Crete Island Yacht Charters

(8 day Itinerary)

Day 1  Athens - Hydra (38 miles)
Day 2  Hydra - Spetses (17 miles)
Day 3  Spetses - Kyparissi - Gerakas (28 miles)
Day 4  Gerakas - Monemvasia (9 miles)
Day 5  Monemvasia - Maleas - Kithira (29 miles)
Day 6  Kithira
Day 7  Kithira - Andikithira (30 miles)
Day 8  Andikithira - Hania (41 miles)


HYDRA is mountainous, arid and devoid of vegetation. In 1821 it was the first island to pledge its sizeable fleet to the Greek cause. It has been said that but for the Hydriot fleet and sailors, the War of Independence against the Turks would not have been won. Hydra is a fashionable resort for the rich and famous. The town remains architecturally very much of the 18th and 19th centuries with large stately houses built around the natural amphitheatre above the harbour. The total lack of vehicles adds to the atmosphere.

SPETSES is mostly covered by pine trees. The attractive town is popular with tourists and Athenians alike. The old harbour and environs with many grand old houses is a wonderful place to wander around. The local yards build the Spetses caique which is considered to be among the best in Greece. John Fowles' novel "The Magus" is set on the island. In September a small caique rigged out as an old trader is set on fire to commemorate the revolt against the Turks. This is accompanied by a noisy fireworks display and much merriment.

KYPARISSI is a large bay along the coast of the Eastern Peloponnese. The village itself is quite unspoilt and the bay surrounded by mountains, a spectacular spot.

GERAKAS is a small hamlet surrounded by the hostile mountains of the Parnon, hardly touched by outside influences. The entrance is almost invisible hidden between the high cliffs. On the summit of the entrance is an extensive ruined acropolis, probably of Mycenaean origin. In the hot afternoon sun, out of the cooling touch of the meltemi, the whole hamlet snoozes until the cool of evening when things come to life again.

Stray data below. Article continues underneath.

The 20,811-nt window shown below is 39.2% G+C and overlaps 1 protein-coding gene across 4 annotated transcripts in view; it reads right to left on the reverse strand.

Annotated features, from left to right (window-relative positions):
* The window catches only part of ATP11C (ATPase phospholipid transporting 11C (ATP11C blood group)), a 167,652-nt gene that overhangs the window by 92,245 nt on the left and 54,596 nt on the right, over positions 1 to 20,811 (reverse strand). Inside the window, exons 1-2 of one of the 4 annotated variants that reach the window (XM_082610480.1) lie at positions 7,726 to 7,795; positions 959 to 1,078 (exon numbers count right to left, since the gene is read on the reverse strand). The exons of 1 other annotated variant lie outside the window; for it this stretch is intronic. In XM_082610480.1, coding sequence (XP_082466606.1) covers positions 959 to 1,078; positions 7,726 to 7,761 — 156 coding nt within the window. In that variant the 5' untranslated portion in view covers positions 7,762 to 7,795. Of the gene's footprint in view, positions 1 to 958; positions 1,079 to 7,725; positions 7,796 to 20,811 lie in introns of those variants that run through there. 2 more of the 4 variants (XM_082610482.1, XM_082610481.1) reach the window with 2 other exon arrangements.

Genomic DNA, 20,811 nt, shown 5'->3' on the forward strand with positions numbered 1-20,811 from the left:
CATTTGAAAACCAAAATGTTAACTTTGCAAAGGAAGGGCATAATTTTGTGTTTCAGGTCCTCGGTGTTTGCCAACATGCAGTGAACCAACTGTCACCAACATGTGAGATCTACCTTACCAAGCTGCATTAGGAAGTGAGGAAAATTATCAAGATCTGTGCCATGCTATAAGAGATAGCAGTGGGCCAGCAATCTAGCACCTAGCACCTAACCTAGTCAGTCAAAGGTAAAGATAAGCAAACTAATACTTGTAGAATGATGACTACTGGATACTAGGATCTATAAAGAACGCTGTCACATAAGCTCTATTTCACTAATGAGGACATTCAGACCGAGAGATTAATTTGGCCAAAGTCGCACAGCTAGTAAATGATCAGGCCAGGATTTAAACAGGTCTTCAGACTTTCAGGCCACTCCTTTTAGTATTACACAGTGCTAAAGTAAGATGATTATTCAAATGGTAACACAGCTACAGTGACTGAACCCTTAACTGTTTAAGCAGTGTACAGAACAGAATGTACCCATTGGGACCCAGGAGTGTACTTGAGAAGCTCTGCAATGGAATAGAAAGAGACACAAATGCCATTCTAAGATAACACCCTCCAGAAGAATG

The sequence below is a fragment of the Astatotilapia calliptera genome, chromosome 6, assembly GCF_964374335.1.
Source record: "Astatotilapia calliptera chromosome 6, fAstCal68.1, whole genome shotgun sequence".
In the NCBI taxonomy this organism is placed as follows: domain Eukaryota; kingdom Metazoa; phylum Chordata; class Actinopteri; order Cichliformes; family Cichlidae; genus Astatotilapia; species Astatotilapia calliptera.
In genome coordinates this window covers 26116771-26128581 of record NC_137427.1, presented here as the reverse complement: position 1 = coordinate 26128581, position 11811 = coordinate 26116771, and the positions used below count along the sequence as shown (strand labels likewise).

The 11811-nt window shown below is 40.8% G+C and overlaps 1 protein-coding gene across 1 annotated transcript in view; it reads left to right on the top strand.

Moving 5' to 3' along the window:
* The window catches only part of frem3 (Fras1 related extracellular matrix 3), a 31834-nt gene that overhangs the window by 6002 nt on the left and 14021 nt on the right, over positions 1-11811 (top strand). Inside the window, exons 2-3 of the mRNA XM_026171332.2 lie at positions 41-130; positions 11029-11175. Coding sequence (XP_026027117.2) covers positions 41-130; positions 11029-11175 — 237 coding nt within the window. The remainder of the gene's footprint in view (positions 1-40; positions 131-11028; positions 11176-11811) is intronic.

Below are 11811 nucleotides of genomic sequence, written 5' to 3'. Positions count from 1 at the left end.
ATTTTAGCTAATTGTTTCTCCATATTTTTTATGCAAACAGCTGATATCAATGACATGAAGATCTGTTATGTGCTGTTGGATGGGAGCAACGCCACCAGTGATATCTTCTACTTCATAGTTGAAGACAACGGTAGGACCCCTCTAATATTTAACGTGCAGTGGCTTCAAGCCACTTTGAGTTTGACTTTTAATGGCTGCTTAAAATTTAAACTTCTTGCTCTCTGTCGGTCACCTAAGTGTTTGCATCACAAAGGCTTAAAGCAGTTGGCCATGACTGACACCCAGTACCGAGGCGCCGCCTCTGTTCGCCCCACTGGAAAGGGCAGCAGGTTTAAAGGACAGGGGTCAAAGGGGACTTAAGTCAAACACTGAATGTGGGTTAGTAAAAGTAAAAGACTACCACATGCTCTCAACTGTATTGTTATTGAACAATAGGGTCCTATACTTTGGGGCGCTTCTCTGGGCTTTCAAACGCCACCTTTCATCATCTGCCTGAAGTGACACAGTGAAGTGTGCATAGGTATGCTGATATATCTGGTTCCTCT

MONEMVASIA island was called Minoa in ancient times suggesting a Cretan influence. The humpbacked island, likened to a little Gibraltar, is connected to the Peloponnese by a causeway. The old fortified village is of Byzantine origin although the Venetians rebuilt much of it. There are a number of interesting churches in the village, but to get to the best of them, Agia Sofia, you have to climb up the zig-zag path behind the village to the summit. The fortified path and tunnel into the fort with its iron gates still intact, is as impressive as the fortification at the top.

KITHIRA and ANDIKITHIRA form an island bridge between the Peleponnese and Crete. The island have played an important part as stepping-stones on the ancient trade routes. On Kithira, a small village - a Minoan trading post - has been excavated. The ancient goddess Aphrodite was born here. This quiet island remains a comparatively untouched spot. Andikithira, a pitted rocky island rising sheer from the sea is inhabited by a few hardy souls. Early this century, a wreck of the 1st century B.C. was discovered near the island and a number of valuable bronze and marble statues that were recovered are now displayed in the National Museum in Athens.

HANIA was for centuries the capital of Crete and was only recently demoted in favour of Iraklion. The Venetian city around the harbour is a fascinating place - cobbled streets, imposing Venetian houses, mosques and minarets, and the market. The lighthouse on the mole is of Venetian-Turkish origin. The city exists with modern additions and a bustling, busy life to it.